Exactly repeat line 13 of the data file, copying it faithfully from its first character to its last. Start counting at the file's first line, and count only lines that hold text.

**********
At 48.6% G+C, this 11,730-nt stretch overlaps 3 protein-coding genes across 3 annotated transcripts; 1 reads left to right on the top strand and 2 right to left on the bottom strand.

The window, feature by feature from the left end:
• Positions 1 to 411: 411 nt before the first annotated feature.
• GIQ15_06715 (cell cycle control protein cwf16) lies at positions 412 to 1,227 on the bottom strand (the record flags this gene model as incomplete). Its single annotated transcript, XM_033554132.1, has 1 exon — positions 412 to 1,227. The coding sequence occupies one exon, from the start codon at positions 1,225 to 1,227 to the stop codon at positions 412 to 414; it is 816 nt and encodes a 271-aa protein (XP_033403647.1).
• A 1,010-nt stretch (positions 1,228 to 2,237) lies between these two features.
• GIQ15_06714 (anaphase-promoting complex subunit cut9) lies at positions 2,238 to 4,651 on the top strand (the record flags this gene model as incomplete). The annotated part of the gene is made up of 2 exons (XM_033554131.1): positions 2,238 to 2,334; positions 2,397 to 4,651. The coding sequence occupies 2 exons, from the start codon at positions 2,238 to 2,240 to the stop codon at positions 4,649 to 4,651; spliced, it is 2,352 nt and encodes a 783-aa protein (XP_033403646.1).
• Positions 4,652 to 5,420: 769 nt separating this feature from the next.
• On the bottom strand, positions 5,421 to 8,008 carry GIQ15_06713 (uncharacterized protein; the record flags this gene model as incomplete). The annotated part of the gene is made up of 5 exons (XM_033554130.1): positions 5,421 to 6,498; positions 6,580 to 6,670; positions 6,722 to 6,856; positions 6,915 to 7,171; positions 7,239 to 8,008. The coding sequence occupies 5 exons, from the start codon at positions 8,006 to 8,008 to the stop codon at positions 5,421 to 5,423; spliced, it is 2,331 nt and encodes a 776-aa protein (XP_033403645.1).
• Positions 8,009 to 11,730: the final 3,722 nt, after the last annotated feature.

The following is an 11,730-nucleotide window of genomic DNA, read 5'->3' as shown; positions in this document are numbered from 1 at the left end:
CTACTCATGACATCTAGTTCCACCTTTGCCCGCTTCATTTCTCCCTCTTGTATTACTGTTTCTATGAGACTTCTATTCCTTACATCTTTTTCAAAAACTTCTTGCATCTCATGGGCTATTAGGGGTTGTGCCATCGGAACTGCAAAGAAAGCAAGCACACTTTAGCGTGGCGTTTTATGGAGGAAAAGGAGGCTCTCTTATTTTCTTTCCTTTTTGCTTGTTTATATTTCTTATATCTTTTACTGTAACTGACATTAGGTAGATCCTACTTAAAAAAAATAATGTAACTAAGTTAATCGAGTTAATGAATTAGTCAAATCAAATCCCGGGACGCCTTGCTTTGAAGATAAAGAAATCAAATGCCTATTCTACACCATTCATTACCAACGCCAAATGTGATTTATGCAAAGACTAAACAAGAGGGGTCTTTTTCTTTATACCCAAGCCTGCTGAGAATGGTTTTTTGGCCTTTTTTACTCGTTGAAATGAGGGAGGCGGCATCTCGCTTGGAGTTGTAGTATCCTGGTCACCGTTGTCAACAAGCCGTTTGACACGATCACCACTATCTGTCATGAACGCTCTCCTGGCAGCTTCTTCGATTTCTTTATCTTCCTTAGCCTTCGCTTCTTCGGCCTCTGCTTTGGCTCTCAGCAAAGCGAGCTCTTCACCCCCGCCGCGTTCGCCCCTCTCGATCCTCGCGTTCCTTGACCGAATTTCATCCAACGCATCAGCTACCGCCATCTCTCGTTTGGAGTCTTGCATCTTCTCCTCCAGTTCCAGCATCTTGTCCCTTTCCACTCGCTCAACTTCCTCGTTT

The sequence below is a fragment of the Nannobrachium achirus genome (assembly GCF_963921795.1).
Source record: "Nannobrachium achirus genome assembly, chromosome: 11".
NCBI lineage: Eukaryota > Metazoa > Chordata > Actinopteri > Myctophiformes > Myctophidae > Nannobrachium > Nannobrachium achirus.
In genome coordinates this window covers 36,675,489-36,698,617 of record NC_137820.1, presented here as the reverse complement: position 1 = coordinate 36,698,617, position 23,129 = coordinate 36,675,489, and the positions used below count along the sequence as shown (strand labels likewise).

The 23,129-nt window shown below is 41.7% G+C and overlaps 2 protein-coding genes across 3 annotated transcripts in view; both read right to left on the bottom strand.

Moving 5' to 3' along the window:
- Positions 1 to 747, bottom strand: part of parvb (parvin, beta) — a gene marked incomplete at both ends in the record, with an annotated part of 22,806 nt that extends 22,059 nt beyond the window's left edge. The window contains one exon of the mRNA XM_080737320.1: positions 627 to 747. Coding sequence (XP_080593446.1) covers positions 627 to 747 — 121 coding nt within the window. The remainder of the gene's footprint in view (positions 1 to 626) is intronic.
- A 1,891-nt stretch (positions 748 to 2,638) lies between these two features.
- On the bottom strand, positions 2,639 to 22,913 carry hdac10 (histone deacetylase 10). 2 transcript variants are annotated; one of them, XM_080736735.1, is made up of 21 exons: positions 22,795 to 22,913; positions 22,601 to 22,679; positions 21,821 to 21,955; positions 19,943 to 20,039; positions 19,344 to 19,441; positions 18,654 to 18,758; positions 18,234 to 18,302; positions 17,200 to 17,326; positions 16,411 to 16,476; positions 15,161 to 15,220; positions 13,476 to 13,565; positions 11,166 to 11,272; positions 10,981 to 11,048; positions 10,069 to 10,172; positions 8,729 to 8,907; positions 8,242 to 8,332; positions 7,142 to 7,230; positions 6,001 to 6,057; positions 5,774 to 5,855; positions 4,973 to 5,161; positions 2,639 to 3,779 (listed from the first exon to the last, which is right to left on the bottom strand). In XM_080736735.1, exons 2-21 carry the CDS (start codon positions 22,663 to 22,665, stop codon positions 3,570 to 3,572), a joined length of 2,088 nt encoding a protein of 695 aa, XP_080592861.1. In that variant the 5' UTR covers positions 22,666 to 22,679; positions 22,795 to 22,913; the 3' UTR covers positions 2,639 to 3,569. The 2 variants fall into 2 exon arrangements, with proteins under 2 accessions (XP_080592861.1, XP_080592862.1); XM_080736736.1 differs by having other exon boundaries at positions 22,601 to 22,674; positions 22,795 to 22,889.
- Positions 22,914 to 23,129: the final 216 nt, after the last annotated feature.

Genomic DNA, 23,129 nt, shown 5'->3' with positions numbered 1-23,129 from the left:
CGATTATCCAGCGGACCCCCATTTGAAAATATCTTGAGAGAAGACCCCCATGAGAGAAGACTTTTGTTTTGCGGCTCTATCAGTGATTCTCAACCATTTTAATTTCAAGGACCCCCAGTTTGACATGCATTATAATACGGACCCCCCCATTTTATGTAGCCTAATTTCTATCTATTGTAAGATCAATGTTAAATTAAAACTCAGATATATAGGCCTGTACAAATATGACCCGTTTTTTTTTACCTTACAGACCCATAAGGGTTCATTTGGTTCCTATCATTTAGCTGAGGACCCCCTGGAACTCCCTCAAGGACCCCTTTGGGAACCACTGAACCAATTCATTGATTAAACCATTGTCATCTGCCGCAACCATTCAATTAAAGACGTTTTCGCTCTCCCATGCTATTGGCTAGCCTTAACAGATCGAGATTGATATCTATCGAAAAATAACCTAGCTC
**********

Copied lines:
Source record: "Nannobrachium achirus genome assembly, chromosome: 11".